Specifying a missing character entity

Specifying a missing character entity

In XSLT, some characters are not allowed in certain contexts. For example, you cannot use the less than sign (<) and the ampersand (&) in the text between tags or in an attribute value. The XSLT transformation engine will give you error if those characters are used incorrectly. To solve the problem, you can specify character entities to replace the special characters.

A character entity is a string of characters that represents other characters. Character entities are either named or numbered. A named entity begins with an ampersand (&) followed by the name or characters, and ends with a semicolon (;). For example, &lt; represents the left angle bracket character (<). Numbered entities also start and end the same way, except that a hash sign (#) and a number specifies the character.

XSLT has the following five predefined entities:


Entity Code

< (less-than)


& (ampersand)


> (greater-than)


" (quote)


‘ (apostrophe)


If you use other character entities in an XSL file, you need to define them in the DTD section of the XSL file. Dreamweaver provides several default entity definitions that you can see at the top of an XSL file created in Dreamweaver. These default entities cover a broad selection of the most commonly used characters.

Dreamweaver checks the XSL file for undefined entities when you preview your XSL file in a browser. If it finds an undefined entity, Dreamweaver notifies you in a message box.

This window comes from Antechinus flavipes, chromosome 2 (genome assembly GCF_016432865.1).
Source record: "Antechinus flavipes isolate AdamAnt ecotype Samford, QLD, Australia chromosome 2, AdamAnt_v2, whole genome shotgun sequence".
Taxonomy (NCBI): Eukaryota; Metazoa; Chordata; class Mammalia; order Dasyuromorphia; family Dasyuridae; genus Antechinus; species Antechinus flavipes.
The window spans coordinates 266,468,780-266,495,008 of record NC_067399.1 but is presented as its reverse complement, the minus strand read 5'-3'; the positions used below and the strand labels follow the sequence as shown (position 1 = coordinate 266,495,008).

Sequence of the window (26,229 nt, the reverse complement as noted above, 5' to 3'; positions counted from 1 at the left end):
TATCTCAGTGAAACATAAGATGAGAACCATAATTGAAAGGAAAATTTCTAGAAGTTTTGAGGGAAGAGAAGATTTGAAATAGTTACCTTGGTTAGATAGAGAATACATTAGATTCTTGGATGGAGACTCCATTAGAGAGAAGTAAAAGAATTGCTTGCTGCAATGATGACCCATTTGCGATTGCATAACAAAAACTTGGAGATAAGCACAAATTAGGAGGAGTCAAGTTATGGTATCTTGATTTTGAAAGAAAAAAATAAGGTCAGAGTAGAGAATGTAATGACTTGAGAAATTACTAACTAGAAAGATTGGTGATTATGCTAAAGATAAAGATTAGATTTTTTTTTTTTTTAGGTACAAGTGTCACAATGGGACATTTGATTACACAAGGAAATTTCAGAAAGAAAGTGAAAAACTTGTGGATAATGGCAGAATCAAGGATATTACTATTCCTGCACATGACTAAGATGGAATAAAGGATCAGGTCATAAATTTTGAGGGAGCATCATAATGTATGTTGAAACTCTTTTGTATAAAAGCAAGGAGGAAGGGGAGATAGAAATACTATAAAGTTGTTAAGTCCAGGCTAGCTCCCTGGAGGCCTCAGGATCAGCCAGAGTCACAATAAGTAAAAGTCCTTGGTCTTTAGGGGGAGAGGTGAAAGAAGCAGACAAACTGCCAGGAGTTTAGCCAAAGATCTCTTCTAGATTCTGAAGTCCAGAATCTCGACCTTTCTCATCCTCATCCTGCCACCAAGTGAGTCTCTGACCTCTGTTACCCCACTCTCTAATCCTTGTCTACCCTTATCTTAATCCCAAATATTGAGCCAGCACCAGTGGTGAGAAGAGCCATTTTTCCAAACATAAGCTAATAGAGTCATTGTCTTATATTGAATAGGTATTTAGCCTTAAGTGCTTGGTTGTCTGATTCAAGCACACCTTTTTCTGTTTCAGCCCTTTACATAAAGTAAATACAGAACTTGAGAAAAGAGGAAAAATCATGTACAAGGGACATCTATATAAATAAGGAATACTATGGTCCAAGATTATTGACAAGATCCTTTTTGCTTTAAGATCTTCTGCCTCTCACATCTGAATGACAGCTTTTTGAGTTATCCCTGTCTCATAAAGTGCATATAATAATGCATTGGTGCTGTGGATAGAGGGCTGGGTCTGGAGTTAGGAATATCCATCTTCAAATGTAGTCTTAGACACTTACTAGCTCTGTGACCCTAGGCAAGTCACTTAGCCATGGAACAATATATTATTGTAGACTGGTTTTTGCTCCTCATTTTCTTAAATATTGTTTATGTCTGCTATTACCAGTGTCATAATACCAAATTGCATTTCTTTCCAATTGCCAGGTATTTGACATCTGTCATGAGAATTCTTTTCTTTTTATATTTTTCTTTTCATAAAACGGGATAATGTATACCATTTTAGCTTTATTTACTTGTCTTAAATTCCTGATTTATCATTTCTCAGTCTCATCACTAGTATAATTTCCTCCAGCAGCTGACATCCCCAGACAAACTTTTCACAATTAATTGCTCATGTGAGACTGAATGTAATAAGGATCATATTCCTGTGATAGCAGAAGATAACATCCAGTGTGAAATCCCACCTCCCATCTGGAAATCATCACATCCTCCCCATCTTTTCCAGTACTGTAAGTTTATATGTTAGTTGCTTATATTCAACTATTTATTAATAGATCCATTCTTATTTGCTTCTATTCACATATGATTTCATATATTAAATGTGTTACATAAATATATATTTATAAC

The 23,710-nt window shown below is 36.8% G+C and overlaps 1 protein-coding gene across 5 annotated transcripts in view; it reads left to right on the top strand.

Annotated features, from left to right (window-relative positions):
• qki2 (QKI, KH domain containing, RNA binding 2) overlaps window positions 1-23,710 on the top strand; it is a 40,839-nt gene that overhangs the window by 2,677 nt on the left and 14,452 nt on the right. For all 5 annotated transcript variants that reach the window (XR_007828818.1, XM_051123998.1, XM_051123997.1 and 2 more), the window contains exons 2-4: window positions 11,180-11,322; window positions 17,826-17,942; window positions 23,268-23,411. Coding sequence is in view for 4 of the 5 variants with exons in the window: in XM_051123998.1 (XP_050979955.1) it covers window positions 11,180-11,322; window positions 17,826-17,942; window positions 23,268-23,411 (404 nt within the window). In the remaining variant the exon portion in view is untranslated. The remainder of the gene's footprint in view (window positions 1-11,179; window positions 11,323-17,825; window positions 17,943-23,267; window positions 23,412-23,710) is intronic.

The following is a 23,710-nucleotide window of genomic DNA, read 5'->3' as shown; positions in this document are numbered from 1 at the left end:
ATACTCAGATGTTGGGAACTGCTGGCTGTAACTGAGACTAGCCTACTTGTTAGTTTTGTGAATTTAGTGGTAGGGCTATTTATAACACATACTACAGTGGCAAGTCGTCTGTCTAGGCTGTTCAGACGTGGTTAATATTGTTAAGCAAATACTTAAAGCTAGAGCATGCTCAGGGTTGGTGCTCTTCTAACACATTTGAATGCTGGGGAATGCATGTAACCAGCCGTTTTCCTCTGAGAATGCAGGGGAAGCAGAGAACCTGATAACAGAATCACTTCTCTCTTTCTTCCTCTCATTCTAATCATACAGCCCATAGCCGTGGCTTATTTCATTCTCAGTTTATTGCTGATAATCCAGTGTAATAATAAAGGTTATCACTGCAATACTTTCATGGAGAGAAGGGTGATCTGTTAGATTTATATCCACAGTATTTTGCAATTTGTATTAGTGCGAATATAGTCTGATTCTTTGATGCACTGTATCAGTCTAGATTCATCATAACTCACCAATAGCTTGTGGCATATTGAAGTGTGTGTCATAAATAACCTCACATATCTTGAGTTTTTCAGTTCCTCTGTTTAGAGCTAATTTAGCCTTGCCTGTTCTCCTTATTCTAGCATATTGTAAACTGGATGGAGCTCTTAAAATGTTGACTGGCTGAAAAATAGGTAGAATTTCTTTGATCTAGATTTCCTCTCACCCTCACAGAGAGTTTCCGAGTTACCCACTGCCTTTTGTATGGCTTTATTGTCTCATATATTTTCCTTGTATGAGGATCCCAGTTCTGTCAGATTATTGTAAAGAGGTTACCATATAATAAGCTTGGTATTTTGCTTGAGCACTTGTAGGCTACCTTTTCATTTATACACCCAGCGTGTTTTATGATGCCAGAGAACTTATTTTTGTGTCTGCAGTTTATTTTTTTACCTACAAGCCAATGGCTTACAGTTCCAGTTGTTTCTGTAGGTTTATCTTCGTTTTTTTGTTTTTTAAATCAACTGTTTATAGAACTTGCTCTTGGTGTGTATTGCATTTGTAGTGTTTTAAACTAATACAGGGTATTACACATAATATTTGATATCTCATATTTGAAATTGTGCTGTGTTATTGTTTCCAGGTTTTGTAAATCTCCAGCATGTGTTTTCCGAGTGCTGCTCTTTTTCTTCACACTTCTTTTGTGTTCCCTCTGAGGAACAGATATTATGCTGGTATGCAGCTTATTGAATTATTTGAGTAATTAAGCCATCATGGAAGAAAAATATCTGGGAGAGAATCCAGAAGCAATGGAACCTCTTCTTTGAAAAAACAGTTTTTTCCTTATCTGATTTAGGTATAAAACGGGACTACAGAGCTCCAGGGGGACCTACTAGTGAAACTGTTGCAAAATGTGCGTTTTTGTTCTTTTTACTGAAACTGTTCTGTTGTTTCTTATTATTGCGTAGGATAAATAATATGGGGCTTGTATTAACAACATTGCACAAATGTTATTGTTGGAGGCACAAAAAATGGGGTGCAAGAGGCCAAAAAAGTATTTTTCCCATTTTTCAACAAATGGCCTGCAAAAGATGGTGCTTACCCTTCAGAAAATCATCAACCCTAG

If you preview an XML file attached to an XSLT file or if you preview a server-side page with an XSLT transformation, the server or browser (instead of Dreamweaver) notifies you of an undefined entity. The following is an example of a message you may get in Internet Explorer when you request an XML file transformed by an XSL file with a missing entity definition:

Reference to undefined entity 'auml'. Error processing resource 'http://localhost/testthis/list.xsl'. Line 28, Position 20 
<p class="test">&auml;</p>

To correct the error in your page, you’ll need to add the entity definition to your page by hand.

To specify a missing entity definition:

  1. Look up the missing character in the character entity reference page on the W3C website at www.w3.org/TR/REC-html40/sgml/entities.html.

    This web page contains the 252 allowed entities in HTML 4 and XHTML 1.0.

    For example, if the character entity Egrave is missing, search for "Egrave" on the W3C web page. You will find the following entry:

    <!ENTITY Egrave CDATA "&#200;" -- latin capital letter E with grave, U+00C8 ISOlat1 -->
  2. Make a note of the entity name and entity code in the entry.

    In the example, Egrave is the entity name, and &#200 is the entity code.

  3. With this information, switch to Code view in Dreamweaver and enter the following entity tag at the top of your XSL file (following the Doctype declaration and with the other entity tags):
    <!ENTITY entityname "entitycode;">

    In the example, you would enter the following entity tag:

    <!ENTITY Egrave "&#200;">
  4. Save your file.

If you repeatedly use the same character entities, you may want to permanently add their definitions in the XSL files Dreamweaver creates by default when you use File > New.

To add entity definitions to the XSL files Dreamweaver creates by default:

  1. Locate the following configuration file in the Dreamweaver application folder and open it in any text editor:


  2. Locate the declaration called mm_xslt_1:
    <documenttypedeclaration id="mm_xslt_1">
  3. Enter the new entity tag or tags in the list of entity tags, as follows:
    <!ENTITY entityname "entitycode;">
  4. Save the file and relaunch Dreamweaver.

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